Thursday, February 20, 2014
Review: Cirque du Soleil’s Varekai suffers from confusing story
That confusion overshadowed the impressive acrobatics.
FRISCO Something's just a little off about Cirque du Soleil show Varekai, which runs at Dr Pepper Arena in Frisco through Sunday, Feb. 23. The costumes are dazzling and the acrobatics delight, but the story never succeeds.
Varekai takes audiences deep into a mythical, magical forest where human-sized creatures perch high on bamboo sticks while critters dance on the floor. The plot is centered on this mysterious place, and that's precisely the problem: What really goes on down there, and why, is still a mystery.
The apparent main character is a man dressed in white named Icarus, who resembled Rocky Horror from the eponymous film. His expression was blank and lifeless, too, like Rocky, as he danced in the air in a hammock-like net. His eerie, elegant movements were in stark contrast to the colorful, cheery creatures below.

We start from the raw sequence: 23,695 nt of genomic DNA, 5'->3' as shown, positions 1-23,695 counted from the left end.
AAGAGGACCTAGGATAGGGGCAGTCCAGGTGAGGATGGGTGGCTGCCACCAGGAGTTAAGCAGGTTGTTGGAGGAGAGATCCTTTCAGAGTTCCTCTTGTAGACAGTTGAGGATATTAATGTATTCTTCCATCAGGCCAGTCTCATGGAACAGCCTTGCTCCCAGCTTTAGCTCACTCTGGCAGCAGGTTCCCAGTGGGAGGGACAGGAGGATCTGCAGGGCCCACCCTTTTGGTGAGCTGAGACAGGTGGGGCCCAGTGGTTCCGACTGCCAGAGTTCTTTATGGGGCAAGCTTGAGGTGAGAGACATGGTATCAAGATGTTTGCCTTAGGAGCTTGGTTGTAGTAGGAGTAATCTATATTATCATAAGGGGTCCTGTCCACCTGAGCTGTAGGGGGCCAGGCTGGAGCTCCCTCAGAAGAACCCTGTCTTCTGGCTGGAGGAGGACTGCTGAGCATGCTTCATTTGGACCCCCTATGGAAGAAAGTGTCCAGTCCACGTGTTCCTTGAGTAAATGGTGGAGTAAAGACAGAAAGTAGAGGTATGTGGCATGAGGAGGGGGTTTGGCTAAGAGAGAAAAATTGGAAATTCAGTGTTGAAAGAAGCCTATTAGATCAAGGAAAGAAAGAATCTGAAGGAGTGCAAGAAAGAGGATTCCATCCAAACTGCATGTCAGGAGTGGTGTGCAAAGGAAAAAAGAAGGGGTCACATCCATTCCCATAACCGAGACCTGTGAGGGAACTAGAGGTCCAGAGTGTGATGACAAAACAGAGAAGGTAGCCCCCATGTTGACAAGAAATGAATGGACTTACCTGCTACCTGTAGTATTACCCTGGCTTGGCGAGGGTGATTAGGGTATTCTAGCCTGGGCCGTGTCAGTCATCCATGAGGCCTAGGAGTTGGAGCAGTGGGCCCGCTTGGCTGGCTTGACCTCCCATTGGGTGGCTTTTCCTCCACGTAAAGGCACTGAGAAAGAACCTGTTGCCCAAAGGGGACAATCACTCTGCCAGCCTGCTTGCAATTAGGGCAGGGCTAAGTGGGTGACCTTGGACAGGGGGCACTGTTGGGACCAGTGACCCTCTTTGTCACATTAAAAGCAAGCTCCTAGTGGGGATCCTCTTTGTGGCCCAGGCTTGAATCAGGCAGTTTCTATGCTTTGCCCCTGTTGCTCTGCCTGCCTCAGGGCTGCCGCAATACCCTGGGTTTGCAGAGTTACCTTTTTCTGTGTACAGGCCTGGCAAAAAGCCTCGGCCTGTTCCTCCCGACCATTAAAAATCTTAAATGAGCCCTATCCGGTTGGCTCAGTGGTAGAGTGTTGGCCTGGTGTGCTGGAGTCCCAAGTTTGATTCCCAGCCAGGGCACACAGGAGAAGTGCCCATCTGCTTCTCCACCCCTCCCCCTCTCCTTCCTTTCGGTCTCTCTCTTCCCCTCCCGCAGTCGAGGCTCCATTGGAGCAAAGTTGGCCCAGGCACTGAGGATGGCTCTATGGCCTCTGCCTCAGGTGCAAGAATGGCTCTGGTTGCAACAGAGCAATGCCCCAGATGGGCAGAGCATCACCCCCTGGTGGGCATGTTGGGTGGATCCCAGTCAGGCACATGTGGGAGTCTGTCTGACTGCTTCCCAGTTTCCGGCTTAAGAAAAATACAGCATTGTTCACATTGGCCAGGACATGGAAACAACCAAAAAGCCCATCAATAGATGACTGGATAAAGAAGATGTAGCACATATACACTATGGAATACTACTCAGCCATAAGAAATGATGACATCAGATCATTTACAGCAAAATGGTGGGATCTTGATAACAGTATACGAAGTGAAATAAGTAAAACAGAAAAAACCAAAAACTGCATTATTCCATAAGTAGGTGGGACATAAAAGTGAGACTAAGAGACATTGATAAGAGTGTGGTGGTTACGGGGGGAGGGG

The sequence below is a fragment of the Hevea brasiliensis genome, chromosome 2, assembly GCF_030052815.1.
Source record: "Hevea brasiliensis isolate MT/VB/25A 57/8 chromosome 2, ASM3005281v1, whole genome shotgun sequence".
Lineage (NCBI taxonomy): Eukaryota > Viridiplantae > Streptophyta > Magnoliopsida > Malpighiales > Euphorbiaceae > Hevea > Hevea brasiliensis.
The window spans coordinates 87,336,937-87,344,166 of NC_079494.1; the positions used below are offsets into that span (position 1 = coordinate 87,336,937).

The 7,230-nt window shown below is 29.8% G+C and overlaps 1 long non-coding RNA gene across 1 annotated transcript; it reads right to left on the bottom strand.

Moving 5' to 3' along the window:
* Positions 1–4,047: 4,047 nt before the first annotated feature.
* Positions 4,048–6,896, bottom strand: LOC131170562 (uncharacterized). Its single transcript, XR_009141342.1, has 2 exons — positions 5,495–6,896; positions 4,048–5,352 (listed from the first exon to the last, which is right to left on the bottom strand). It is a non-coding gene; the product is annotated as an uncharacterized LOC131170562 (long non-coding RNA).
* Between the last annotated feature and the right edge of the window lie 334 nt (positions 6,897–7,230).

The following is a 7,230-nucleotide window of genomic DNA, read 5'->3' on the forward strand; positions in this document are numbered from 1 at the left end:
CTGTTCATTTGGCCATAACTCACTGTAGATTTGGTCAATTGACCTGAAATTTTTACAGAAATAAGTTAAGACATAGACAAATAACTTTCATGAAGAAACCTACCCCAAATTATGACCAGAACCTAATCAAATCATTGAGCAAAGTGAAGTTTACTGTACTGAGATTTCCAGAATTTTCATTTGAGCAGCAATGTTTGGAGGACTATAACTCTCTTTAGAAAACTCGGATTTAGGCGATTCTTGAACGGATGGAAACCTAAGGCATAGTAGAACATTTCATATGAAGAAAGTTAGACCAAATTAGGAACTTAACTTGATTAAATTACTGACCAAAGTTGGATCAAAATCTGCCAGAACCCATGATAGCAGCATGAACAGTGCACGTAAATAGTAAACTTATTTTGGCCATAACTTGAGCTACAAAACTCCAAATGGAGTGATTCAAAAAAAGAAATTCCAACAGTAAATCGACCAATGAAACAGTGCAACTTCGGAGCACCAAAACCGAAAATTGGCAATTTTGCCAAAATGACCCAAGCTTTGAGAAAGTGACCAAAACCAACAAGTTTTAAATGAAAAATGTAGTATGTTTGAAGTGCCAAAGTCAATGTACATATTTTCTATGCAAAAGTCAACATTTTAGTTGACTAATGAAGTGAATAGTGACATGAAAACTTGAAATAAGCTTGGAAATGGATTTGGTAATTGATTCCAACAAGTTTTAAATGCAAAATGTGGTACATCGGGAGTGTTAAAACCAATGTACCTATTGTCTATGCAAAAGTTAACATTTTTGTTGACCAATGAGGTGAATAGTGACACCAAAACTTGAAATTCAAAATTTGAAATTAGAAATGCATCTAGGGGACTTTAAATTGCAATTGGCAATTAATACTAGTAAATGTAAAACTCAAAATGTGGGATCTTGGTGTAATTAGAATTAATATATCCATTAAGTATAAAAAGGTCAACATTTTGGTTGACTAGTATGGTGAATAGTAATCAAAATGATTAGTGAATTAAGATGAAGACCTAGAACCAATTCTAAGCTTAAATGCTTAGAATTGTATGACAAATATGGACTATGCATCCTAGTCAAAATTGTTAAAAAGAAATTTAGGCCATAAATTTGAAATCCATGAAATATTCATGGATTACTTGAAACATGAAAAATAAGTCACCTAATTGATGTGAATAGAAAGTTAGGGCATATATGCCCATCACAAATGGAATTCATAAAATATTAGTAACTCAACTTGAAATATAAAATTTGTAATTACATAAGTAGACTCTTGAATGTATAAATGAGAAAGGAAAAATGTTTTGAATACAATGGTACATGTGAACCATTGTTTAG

The twirler stole the stage in Act I, tossing as many as three sticks that flickered like glow sticks high in the arena. She showed careful confidence as she twisted the batons around her neck, shoulders and elbows.
When the crawly creatures returned to the stage for another bout of acrobatics, there were moments of cartoon-like magic, as if we got a glimpse into their world when humans aren't looking. But then the crutch dancer took over, swinging his feet and body in circles with occasional hip-hop moves. Amazing it was, but it was also unnerving. Creatures behind him lurked with skulls on their heads, killing the revelry.
The truly gasp-worthy act of the night was the hand-balancer who contorted on canes placed strategically on the stage. She had a mermaid-like quality, with a glimmering one-piece body suit that captured the light just right as she bent her toes up to her head or stretched to the side in a split.
But again the show suffered that start-stop flow, with performances that were cheery, then creepy, silly, then sensual, and a storyline that didn't glue it together. At the end, performers came out for what seemed like a bow, but then one more act blossomed from nowhere -- the Russian swings. The smaller of the performers launched themselves from swinging contraptions effortlessly, flying and flipping before they thudded onto two sheets suspended in the air for cushion.
Audiences on opening night leapt to their feet when they realized the show had found its conclusion. As they filed out, I overheard audience members still trying to piece together what kind of story Varekai was supposed to tell.
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